Atlantic Salmon have many interesting interactions with other organisms, but one of the most known interactions is their relationship with us! Right now you are learning about one of the most commonly eaten seafoods in the United States.  Salmon in the key source of omega-3 fatty acids in American diets. Omega-3 fatty acids help reduce the incidence of cardiovascular disease which is becoming increasingly more common!  Americans consume roughly 190,000 tons of Atlantic Salmon per year. I haven't seen any salmon eating people, so it looks like we get the better end of that deal!


Salmon eggs and fry have a recently researched mutualistic relationship with one of their main food sources, stonefly nymphs.  The fry consume the stonefly nymphs and therefore, continue to live.  Stonefly nymphs are scavengers that often consume dead salmon eggs.


Speaking of consuming salmon eggs...we eat those too!  If you have ever had sushi, chances are, you may have eaten some salmon eggs.

Oh yeah, you eat those.

Salmon Roe - Image Found at

Salmon are great predators, but they are certainly not safe from larger predators.  At younger stages of life, they are preyed upon by sharks, skates, larger cod and halibut.  Once the salmon are larger, they are fairly safe from most sea creatures...except for seals! The salmon have to watch their backs...or tails...when they are in seal territory.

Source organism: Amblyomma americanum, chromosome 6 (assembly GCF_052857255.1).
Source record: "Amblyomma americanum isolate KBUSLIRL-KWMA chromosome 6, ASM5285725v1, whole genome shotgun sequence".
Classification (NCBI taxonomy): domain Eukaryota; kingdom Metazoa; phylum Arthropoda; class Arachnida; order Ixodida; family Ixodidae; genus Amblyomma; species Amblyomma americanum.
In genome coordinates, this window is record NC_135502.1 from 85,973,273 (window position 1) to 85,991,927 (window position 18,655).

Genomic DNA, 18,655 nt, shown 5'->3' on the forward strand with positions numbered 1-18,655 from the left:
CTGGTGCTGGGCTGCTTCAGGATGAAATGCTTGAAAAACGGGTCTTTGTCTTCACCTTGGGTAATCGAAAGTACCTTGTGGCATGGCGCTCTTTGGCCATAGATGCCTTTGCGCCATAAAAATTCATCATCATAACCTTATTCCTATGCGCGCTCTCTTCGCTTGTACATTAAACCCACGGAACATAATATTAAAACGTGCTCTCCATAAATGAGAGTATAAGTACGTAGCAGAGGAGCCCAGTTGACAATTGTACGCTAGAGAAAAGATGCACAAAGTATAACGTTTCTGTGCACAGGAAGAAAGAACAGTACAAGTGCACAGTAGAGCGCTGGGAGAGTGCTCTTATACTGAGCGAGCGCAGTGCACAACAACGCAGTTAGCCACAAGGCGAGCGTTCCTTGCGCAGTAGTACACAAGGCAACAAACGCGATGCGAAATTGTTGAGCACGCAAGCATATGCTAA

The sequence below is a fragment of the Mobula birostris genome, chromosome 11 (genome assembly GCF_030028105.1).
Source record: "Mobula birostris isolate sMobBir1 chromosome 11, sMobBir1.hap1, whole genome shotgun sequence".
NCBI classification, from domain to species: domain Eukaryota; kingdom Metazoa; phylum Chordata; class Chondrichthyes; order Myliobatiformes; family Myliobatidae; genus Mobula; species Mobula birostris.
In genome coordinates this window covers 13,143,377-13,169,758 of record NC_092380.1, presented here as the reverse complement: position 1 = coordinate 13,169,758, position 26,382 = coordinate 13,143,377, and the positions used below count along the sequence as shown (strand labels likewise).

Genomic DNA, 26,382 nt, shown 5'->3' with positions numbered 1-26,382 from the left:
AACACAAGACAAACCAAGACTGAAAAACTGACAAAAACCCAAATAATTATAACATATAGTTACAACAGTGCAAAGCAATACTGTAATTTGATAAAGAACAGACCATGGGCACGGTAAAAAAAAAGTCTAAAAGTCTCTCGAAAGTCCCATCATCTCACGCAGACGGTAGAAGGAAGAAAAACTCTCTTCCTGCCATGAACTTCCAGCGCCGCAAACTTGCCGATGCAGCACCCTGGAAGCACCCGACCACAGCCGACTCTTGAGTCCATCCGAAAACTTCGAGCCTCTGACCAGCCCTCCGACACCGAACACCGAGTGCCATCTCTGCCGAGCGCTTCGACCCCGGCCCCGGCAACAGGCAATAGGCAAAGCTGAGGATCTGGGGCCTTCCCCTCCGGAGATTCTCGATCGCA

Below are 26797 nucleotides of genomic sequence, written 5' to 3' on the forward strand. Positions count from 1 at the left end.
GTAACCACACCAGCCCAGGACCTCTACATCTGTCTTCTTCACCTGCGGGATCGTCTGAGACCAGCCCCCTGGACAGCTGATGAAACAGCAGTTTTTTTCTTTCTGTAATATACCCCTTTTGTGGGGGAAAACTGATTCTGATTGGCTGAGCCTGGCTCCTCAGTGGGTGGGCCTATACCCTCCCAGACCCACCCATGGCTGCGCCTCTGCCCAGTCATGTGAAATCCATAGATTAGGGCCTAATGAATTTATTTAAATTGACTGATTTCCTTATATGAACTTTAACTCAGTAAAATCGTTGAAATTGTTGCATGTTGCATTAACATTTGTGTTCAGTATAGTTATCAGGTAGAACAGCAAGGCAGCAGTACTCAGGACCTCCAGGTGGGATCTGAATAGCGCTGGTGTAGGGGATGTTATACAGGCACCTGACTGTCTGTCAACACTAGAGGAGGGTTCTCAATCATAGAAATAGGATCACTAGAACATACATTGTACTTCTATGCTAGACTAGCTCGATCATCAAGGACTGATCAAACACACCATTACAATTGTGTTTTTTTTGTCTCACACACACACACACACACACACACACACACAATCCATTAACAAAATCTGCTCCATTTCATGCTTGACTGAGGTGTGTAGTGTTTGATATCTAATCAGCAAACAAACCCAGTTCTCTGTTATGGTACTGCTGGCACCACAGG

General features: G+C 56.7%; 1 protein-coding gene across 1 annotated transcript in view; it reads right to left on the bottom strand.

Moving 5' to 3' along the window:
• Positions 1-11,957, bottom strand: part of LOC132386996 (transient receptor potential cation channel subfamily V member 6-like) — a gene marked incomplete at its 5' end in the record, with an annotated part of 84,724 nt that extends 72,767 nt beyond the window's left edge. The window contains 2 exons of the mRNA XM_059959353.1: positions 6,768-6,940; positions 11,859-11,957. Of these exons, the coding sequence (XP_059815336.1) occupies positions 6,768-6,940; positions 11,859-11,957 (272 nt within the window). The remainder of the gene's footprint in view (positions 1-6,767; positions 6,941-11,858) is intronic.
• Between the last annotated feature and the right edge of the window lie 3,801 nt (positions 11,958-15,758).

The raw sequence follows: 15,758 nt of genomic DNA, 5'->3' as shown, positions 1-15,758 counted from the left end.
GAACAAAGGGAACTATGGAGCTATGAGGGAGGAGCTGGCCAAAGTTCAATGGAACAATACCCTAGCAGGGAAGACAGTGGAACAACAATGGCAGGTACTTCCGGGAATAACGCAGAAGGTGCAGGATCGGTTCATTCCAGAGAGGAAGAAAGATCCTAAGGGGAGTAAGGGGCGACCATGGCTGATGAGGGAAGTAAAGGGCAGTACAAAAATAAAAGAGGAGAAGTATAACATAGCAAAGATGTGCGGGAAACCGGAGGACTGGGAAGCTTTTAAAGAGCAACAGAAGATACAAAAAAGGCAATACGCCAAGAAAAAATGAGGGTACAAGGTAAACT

I decided to do a little research to find a parasitic organism that interacts with Atlantic Salmon. I came across an organism called a sea louse. It is a very small parasitic crustacean that attaches to the salmon and cause lesions. If sea lice infect a young salmon, they can kill it. Sea lice are normally only a problem in salmon farms, but many of the salmon farmers keep their salmon in open net cages which allows the sea lice to move into wild habitats.  

Sea Lice - Image found at

If you still haven't had enough, you should check out the interesting facts!

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Site Designed by Lauren Webb - Last Updated: 4.15.09
University of Wisconsin - La Crosse
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